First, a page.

People need to look out for common signs of domestic abuse this Christmas with domestic abuse-related crimes representing a higher percentage of all crimes in December than the rest of the year, the Local Government Association and Women’s Aid warn today.
Of all crimes recorded by the police in the year ending March 2021, 18 per cent were domestic abuse-related, but in December 2020 that year the figure was 19.3 per cent. The trend was similar in previous years, with 16.4 per cent of all crimes in December 2019 being domestic abuse-related, when the year average was 15 per cent.
The number of police reported domestic abuse-related crimes in England and Wales rose 6 per cent in 2020/21, with calls to the National Domestic Abuse Helpline in England also up by 22 per cent.
The LGA, which represents councils in England and Wales, and charity Women’s Aid are using the ongoing 16 Days of Action Against Domestic Violence Campaign to join forces to urge everyone to remind themselves of common signs of domestic abuse and to report any suspected incidents to the police immediately.
These may include but are not limited to:
- Jealously and possessiveness
- Control over what you or someone wears, where to go and who to see
- Control over finances or essential items such a mobile devices or medication
- Dramatic changes in mood, from kind and charming to abusive and aggressive
- Pressure to do things someone doesn’t want to do.
The LGA is also calling for greater investment in prevention and early intervention services – along with long-term, sustainable funding – to help council efforts to safeguard individuals and families from the physical and psychological harm of domestic abuse and prevent it from happening in the first place.
Cllr Nesil Caliskan, Chair of the LGA’s Safer and Stronger Communities Board, said:
“Domestic abuse is a horrendous crime, which can have a long-term and devastating impact on families, particularly children. With the Christmas period often marking a rise in reports of domestic violence, it is imperative that we can all recognise the common signs of this abuse.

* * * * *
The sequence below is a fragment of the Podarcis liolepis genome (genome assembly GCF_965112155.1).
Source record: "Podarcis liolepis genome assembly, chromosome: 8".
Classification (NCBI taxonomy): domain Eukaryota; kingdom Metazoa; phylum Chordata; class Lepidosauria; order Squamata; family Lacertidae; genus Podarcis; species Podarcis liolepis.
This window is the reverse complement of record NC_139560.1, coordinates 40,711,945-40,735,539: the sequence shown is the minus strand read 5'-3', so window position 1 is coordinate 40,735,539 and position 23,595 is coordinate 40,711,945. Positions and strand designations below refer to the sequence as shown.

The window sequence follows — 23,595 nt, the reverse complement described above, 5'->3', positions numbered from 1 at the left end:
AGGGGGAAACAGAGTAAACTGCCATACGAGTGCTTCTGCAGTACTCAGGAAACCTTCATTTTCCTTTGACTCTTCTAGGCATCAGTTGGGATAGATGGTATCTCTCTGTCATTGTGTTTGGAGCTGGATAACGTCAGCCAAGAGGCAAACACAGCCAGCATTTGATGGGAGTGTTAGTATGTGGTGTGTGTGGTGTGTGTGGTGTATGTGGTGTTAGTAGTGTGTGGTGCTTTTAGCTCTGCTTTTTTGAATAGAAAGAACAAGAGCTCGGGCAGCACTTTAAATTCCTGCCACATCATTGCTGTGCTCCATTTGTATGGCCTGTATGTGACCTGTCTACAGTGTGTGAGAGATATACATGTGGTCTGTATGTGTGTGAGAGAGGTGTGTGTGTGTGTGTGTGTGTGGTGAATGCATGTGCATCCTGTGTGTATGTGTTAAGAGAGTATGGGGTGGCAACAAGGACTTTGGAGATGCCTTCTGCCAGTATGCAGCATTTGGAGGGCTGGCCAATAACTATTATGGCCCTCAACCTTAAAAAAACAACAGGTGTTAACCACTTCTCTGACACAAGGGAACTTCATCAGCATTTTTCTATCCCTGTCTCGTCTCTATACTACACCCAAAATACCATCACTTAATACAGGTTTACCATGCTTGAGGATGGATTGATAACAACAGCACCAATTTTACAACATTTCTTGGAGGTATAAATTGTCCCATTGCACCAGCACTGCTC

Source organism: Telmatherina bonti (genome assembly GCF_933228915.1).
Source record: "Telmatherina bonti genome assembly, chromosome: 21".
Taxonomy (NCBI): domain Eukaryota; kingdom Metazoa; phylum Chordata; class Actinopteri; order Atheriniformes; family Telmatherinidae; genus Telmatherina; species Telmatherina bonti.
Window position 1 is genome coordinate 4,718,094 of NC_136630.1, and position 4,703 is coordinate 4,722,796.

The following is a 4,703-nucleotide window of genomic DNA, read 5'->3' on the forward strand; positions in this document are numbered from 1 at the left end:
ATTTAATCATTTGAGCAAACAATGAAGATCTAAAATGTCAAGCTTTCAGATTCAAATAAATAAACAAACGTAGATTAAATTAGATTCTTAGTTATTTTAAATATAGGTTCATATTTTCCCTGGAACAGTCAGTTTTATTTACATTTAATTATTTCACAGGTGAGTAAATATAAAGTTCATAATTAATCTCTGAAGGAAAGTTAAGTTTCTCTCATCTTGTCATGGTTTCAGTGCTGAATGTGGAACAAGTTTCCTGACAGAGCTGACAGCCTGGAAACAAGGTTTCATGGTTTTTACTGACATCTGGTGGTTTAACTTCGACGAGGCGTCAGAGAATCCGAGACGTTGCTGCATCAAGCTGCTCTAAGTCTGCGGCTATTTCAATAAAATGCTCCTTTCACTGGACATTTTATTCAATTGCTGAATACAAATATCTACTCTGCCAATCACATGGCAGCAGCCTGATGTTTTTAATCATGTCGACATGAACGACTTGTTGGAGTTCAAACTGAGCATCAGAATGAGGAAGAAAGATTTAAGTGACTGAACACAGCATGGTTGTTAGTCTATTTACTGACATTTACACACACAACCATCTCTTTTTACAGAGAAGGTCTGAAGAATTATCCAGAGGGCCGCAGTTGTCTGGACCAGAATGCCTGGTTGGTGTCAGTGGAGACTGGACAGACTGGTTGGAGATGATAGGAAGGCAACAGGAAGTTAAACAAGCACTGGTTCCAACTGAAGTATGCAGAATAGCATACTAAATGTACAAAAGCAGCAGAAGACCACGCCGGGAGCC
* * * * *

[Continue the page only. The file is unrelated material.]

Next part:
“As well as a community effort to spot the signs of domestic abuse and report concerns, there needs to be greater investment in early intervention and prevention schemes that helps stop it from occurring in the first place.
“Councils cannot tackle this crime alone. A multi-agency approach is required to tackle domestic abuse to ensure it is not just dealt with as a criminal issue but to cope with the surge in demand for support from victims we have seen in recent months.”
Farah Nazeer, Chief Executive of Women’s Aid, said:
“We know at Women’s Aid that more women reach out for support in the New Year, often after having tried to hold things together in front of family and friends during the Christmas break.
“While domestic abuse happens all year round, Christmas is a time where the family are together for a sustained period of time, providing fewer opportunities to seek help and support if you need it. There also can be increased use of alcohol – which in itself does not cause domestic abuse – but can be a catalyst for more severe and frequent incidents if you are living with an abusive partner.
“By New Year, we often will hear from survivors saying they cannot face another year living in fear of their partner, and that is why they are reaching out for help.”
Nicole Jacobs, Domestic Abuse Commissioner, said:
“Domestic abuse takes place every day of the year. It can be extremely risky for victims to reach out for help so I am calling for everyone to keep an eye out when they are with friends, colleagues, family or neighbours over Christmas.
“We need to view domestic abuse as everyone’s business. Help is available if you are experiencing abuse yourself or are concerned about someone you know.”